American English, flapping, Stress, syllabification


The phonetic context in which word-medial flaps occur (in contrast to [th]) in American English is explored. The analysis focuses on stress placement, following phone, and syllabification. In Experiment 1, subjects provided their preference for [th] or [ɾ] in bisyllabic nonce words. Consistent with previous studies, flaps were preferred before stressless syllables and [th] before stressed syllables, but the following phone also exerted a small degree of influence. Experiments 2 and 3 tested whether [th] or [ɾ] are associated with a particular syllable position in bisyllabic words. They demonstrate that [th] is favored in onsets, while [ɾ] is not consistently placed in either the onset or coda, nor is it generally ambisyllabic. These findings contradict analyses that posit syllable division as a conditioning factor in the appearance of [th] versus [ɾ]. Experiment 4 examined the pronunciation of 480 multisyllabic words from the TIMIT corpus. VCV was seen to favor [ɾ], while VCV favored [th]. In addition, flaps tend to be followed by syllabic sonorants and [th] by tense vowels. Because the following phones that influenced [th] and [ɾ] in Experiment 4 differ from those that were significant in Experiment 1, more research is necessary into the effect that following phones have on the appearance of [th] and [ɾ].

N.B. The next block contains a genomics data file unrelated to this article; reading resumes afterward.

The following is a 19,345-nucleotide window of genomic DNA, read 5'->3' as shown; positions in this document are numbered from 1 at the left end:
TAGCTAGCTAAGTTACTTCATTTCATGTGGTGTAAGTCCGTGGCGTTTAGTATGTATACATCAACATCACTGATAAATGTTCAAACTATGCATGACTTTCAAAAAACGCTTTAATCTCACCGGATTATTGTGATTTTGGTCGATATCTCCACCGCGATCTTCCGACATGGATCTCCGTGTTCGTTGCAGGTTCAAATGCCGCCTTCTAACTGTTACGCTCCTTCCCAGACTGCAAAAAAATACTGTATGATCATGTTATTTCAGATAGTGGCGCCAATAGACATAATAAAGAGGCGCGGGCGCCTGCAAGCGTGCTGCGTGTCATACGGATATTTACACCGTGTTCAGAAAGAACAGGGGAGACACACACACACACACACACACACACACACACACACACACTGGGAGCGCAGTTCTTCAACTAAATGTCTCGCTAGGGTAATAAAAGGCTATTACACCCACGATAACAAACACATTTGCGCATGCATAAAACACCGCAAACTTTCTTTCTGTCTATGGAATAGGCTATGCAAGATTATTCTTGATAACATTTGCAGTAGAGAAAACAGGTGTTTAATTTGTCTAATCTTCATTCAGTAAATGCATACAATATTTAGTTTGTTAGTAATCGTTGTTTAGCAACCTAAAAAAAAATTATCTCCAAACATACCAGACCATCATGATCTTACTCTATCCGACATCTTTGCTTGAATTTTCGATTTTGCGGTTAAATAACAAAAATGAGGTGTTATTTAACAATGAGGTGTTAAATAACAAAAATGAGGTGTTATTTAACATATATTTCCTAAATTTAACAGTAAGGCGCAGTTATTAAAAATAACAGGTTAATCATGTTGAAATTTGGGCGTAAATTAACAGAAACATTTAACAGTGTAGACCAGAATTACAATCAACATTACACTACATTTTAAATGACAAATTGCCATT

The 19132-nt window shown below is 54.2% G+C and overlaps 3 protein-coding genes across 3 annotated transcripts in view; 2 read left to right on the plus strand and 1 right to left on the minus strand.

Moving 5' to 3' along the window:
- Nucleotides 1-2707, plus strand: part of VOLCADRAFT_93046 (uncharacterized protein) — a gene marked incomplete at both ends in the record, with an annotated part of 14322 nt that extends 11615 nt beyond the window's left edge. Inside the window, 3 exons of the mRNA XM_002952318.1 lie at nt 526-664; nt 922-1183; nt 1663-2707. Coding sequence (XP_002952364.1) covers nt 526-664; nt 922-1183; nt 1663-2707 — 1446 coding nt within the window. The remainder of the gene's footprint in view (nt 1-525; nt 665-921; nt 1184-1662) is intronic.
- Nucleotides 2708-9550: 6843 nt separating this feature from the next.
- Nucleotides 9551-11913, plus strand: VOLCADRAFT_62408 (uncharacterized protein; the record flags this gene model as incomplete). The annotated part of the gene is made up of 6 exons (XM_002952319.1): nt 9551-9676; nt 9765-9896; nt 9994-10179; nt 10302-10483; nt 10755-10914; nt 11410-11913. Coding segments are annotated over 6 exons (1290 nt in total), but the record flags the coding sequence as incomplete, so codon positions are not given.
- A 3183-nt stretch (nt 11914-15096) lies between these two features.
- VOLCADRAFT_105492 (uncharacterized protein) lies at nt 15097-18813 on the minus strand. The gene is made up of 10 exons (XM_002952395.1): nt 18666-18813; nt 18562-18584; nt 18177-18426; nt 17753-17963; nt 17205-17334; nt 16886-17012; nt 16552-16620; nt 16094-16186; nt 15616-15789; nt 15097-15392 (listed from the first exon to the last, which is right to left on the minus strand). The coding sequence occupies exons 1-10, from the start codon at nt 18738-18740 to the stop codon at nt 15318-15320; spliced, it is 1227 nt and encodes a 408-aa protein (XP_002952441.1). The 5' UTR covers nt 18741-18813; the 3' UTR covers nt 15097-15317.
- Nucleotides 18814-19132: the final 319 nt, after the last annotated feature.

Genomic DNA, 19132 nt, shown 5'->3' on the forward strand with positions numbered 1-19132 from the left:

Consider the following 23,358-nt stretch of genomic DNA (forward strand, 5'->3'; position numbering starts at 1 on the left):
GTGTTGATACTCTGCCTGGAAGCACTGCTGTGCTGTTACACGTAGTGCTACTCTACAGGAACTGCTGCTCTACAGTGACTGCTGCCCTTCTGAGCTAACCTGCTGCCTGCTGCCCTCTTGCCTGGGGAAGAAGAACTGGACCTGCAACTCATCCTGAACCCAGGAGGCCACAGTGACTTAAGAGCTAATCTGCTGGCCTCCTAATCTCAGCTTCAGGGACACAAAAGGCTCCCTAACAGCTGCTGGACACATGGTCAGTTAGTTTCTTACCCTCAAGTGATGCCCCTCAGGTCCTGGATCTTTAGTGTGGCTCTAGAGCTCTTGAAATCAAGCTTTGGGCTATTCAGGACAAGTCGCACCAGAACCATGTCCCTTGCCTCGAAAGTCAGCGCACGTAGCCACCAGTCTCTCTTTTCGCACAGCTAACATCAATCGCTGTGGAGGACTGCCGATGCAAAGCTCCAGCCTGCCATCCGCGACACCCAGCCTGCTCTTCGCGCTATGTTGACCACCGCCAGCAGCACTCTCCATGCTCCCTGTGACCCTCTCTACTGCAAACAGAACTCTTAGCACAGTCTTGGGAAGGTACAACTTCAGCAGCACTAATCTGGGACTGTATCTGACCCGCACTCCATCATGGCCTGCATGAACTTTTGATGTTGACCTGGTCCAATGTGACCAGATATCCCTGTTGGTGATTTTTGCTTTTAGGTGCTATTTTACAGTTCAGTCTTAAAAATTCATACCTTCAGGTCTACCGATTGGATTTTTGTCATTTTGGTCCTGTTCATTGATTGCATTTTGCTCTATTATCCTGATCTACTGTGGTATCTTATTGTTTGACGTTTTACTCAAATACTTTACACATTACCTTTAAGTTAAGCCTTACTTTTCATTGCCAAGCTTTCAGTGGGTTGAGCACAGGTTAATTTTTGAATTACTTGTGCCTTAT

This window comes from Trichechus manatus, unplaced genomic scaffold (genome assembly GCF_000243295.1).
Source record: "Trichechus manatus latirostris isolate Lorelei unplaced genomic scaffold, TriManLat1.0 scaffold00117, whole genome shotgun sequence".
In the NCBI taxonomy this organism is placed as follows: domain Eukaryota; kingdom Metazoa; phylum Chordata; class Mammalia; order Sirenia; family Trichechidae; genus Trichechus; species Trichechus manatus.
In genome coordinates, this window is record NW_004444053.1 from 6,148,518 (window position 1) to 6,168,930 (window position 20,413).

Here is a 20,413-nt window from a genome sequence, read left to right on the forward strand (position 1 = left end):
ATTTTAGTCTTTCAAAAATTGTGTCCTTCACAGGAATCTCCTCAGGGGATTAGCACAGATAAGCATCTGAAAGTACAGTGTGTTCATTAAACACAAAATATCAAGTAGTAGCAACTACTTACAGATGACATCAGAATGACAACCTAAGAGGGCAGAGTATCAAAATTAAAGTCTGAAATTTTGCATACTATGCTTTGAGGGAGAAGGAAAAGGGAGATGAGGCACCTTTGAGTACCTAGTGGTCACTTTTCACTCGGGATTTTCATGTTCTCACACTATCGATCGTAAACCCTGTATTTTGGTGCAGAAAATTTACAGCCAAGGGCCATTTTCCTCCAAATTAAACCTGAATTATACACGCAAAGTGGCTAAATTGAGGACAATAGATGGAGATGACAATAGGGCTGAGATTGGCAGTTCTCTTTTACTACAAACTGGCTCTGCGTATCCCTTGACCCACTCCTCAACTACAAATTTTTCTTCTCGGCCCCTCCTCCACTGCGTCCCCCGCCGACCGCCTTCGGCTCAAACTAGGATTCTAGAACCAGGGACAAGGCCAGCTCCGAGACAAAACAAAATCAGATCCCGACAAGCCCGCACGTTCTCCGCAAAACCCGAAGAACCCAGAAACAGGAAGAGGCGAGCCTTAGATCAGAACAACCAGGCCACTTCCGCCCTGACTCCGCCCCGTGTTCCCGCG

Original Publication Citation

2008.“The Phonetic Context of American English Flapping: Quantitative Evidence.” (with David Eddington).Language and Speech 51.3, pp 245-266.

Document Type

Peer-Reviewed Article

Publication Date



SAGE Publications







University Standing at Time of Publication

Associate Professor

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Linguistics Commons